Designing women the old-fashioned way: The gendered rhetoric of animated interface design


As animated and intelligent software agents become increasingly popular user interfaces on the web, we need to attend critically to the values that inform their design. Put simply, agents that are designed to seem "humanlike" are inscribed with cultural values about what it means to talk, act, and look human. Moreover, given that users treats computers as social actors, it is important that critics pay attention to the ways in which virtual agents are sustained through a set of design ideologies and styles of interaction.

First, this paper will address the history of the female automaton, and how that history is mirrored in today's virtual agents. Then, this paper will build on that history to explore the gendered rhetoric of intelligent interfaces in news media discourse. Web agents are too often figured by designers as young women in stereotypical roles (e.g. secretary, sex object, etc.), and are supported in the news media by a discourse that celebrates technological innovation as an end in itself. As a result, stereotypes are reinforced; the technologist's perspective is treated as normative while the perspectives of potential users and critics are minimized. But more importantly, technology comes to serve an ideology in which women are feminized, treated as objects.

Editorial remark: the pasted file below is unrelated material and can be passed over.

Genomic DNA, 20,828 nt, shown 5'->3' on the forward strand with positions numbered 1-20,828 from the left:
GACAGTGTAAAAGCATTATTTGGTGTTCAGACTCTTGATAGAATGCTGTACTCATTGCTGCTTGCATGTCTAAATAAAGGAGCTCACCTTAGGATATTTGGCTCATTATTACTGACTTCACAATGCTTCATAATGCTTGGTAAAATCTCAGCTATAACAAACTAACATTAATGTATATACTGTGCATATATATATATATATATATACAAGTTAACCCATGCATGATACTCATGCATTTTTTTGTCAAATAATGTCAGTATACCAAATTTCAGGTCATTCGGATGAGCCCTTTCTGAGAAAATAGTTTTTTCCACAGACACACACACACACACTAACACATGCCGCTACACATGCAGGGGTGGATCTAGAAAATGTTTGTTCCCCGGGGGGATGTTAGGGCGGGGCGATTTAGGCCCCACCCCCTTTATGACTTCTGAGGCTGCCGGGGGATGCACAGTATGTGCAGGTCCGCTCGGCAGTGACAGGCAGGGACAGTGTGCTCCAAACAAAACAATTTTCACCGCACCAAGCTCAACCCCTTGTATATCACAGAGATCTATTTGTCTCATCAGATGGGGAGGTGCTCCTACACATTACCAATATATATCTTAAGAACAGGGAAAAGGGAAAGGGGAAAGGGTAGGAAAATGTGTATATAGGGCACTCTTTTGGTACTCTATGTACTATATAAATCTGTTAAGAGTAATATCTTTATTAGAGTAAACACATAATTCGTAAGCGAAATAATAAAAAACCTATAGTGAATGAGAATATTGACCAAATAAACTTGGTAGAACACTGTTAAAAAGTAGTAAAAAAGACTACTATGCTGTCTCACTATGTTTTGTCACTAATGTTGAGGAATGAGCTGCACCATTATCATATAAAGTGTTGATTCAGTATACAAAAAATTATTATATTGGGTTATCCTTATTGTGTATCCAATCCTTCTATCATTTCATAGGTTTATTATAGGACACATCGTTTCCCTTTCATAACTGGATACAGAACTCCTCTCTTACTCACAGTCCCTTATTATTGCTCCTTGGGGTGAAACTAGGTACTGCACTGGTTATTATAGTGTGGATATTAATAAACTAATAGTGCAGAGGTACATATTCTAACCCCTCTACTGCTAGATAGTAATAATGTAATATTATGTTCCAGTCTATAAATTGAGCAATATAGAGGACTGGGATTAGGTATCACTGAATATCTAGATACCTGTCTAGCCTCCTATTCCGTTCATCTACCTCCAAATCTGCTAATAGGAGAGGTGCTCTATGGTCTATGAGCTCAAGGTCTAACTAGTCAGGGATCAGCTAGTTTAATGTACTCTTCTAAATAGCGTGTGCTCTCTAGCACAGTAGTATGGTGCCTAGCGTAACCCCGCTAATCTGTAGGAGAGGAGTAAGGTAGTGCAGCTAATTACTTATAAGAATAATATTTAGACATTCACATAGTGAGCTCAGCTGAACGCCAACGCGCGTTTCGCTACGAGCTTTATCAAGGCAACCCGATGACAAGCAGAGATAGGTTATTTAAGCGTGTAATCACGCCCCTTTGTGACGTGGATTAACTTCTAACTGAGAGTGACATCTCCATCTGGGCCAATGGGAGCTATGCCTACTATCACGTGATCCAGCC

The idea of women as automatons to be programmed and controlled is made literal through the construction of tools that are figured as young women eager to lend a hand.